Tuesday, September 25, 2018

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Opinion » Letters to the Editor

Posted at: Sep 25, 2018, 12:04 AM; last updated: Sep 25, 2018, 12:04 AM (IST)

Badals in denial mode

APROPOS ‘Naive to ignore dangers to Punjab peace’ (September 24); the adviser to former CM Badal, by criticising the Justice Ranjit Singh Commission report about Behbal Kalan police firing merely as an ‘insinuation and unrestrained hostility towards Badal’, has tried to defend and support his  political master. The commission, appointed to pinpoint responsibility for sacrilege and death of two innocent Sikhs during firing, has done a commendable job. It has highlighted all related facts in a fair manner. The Badals are in a denial mode. They had earlier rejected Justice Zora Singh Commission report, too. It is an old  ploy to mislead the people of Punjab in the name of danger to Hindu-Sikh unity and revival of militancy, etc. But can Badal, the then Chief Minister of the state, absolve himself of the responsibility of police firing? Will Mr Bains try to explain?

Col Gurdev Singh (retd), Bathinda

Ploy, no threat to peace 

While the law and ( dis)order condition in Punjab is far from satisfactory, there is certainly no threat to communal peace in the state as the writer would have readers believe (‘Naive to ignore dangers to Punjab peace’; September 24). The real ire which the Badals are facing is fiercer from his own party and his highly paid ‘jathedars’ for his dictatorial policies, than from the Congress which inherited an empty exchequer and is confused on how to tide over the situation with a pro-Akali government at the Centre. The Badal father-son duo destroyed all institutions, wrecked school education and government hospitals, over and above innovating tricks to fool people, who have now seen through their game. 


Desperate act by terrorists

Refer to the editorial ‘Killing off-duty cops’ (September 24); the recent spurt in killings of policemen in Kashmir is a pointer to the desperate efforts of terrorists to create an atmosphere of fear among locals, so as to remain relevant in the eyes of their paymasters.  Meanwhile, the actions and statements of J&K politicians, irrespective of their political affiliations, continue to add fuel to the fire. Unless these politicians join hands to condemn such mindless killings in one voice, and find ways to isolate these enemy-backed terrorists, more such blood-shed shall flow in the Valley. 


Let corridor remain shut

The Sikh sangat should not insist on the passage to gurdwara Kartarpur sahib. Ultimately, it will become a headache for the state government. Terrorists and drug peddlers will get a chance to enter the country and Punjab will have to suffer. Sikhism is a scientific, logical and rational religion. We should not sacrifice the safety and security of the country for religion.  Religion can prosper if our country is safe. We have so many historical gurdwaras in India.  We can visit those. All political parties are waiting for some mudda to cash in on it. But we being true Sikhs should not get taken in and must consider the merits and demerits of this passage. We have seen terrible days of terrorism and now thousands of families are suffering from drugs, which is coming from Pakistan.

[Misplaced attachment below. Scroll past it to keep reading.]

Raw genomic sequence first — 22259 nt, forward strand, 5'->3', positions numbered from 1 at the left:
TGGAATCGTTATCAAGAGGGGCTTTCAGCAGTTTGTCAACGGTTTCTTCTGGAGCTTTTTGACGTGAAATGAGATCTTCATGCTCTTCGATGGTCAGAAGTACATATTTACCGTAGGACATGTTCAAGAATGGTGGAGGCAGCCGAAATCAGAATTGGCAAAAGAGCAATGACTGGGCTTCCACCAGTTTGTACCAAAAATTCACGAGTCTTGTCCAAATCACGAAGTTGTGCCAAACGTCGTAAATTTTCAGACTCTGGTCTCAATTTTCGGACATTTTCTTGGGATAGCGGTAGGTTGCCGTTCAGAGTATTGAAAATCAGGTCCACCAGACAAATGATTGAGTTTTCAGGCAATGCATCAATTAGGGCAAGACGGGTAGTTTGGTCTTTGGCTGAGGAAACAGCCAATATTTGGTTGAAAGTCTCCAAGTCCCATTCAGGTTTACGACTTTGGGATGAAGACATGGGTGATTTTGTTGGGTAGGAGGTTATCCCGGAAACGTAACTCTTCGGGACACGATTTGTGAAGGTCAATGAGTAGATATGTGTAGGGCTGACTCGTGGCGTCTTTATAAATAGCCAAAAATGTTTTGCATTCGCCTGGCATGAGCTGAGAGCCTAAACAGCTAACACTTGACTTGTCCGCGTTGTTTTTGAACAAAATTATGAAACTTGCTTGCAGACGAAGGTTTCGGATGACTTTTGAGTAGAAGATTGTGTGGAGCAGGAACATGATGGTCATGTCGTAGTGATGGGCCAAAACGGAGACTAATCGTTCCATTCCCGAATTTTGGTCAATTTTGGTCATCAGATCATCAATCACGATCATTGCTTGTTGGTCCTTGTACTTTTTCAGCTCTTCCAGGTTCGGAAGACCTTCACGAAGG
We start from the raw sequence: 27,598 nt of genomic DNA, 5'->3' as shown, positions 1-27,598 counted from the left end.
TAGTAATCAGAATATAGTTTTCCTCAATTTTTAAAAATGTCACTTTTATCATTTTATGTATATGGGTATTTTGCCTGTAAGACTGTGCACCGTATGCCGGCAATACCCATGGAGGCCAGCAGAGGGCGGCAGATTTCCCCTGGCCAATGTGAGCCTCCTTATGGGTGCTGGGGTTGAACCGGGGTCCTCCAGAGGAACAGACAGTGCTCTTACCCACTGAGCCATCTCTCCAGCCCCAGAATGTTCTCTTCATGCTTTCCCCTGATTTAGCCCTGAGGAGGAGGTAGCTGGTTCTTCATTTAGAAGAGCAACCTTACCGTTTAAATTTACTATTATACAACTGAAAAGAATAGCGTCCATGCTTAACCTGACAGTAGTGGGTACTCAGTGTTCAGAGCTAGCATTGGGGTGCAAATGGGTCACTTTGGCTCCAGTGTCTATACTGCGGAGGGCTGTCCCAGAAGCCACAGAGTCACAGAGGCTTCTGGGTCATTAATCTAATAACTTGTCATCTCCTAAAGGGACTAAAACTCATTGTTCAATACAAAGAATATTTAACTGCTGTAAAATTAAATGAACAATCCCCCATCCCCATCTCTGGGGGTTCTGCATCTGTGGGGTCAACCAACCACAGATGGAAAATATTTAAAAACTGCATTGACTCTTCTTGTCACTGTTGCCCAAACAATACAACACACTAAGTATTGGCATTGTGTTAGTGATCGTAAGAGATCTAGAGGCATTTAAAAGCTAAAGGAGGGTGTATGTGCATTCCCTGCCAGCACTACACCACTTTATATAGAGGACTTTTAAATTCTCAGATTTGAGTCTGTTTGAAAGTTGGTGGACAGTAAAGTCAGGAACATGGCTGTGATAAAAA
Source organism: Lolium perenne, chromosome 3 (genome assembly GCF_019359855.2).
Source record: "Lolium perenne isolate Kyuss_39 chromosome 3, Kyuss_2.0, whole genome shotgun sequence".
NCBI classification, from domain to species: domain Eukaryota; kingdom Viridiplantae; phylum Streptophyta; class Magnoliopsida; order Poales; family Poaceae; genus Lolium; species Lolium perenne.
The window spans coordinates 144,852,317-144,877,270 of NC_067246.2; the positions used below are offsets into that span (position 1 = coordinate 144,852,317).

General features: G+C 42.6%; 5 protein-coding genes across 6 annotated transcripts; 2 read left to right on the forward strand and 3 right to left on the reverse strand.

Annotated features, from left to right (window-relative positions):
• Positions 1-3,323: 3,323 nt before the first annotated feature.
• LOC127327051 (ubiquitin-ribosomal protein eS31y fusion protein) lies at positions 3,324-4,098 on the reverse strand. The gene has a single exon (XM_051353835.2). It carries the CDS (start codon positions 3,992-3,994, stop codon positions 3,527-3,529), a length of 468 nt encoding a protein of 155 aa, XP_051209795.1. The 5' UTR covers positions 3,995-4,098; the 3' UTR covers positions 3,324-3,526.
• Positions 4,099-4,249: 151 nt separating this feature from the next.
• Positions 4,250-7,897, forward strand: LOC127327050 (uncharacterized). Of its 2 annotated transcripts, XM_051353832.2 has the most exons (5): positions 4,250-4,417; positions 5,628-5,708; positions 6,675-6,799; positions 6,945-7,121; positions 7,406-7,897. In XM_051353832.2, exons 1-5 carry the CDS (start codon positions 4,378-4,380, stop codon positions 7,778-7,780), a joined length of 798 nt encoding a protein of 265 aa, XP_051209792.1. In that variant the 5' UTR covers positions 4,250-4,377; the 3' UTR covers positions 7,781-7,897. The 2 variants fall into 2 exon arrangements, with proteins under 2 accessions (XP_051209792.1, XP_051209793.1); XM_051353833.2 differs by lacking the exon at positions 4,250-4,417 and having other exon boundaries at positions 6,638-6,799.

Sukhwant Bhullar, Chandigarh

Mindset will change slowly

Refer to “Medieval construct of culture fuels ‘honour killings’” (September 24); it needs to be remembered that our society has diverse stratification on the basis of caste system through ages and various religions.  Because of universalisation of modern education and economic changes, which are coming about gradually, it will take time to erase the medieval mindset and becoming a liberal society. Socio-economic changes do not happen all of a sudden. Despite several legal provisions, such killings keep taking place. We have to make our education system more effective to eradicate such mindset.

Ravi Bhushan, Kurukshetra

Green Parshad

The renewal of buta parshad by the SGPC with the Punjab forest department is a welcome step. This will increase the value of plants and greenery, as trees are cut in large numbers to widen roads. Even though the SGPC has to pay Rs 6 per plant, it is cheap as trees are the life of human beings.  These saplings will bring greenery in villages as well, as Harminder Sahib is visited by a large number of people. Other gurdwaras like Anandpur Sahib, Damdama Sahib and Fatehgarh Sahib have also begun to distribute saplings of tulsi, guava, mango and neem as part of parshad. Gurdwaras in villages should also start this practice as they have enough land to grow trees. The government should encourage it.

DD Dhawan, Jalandhar

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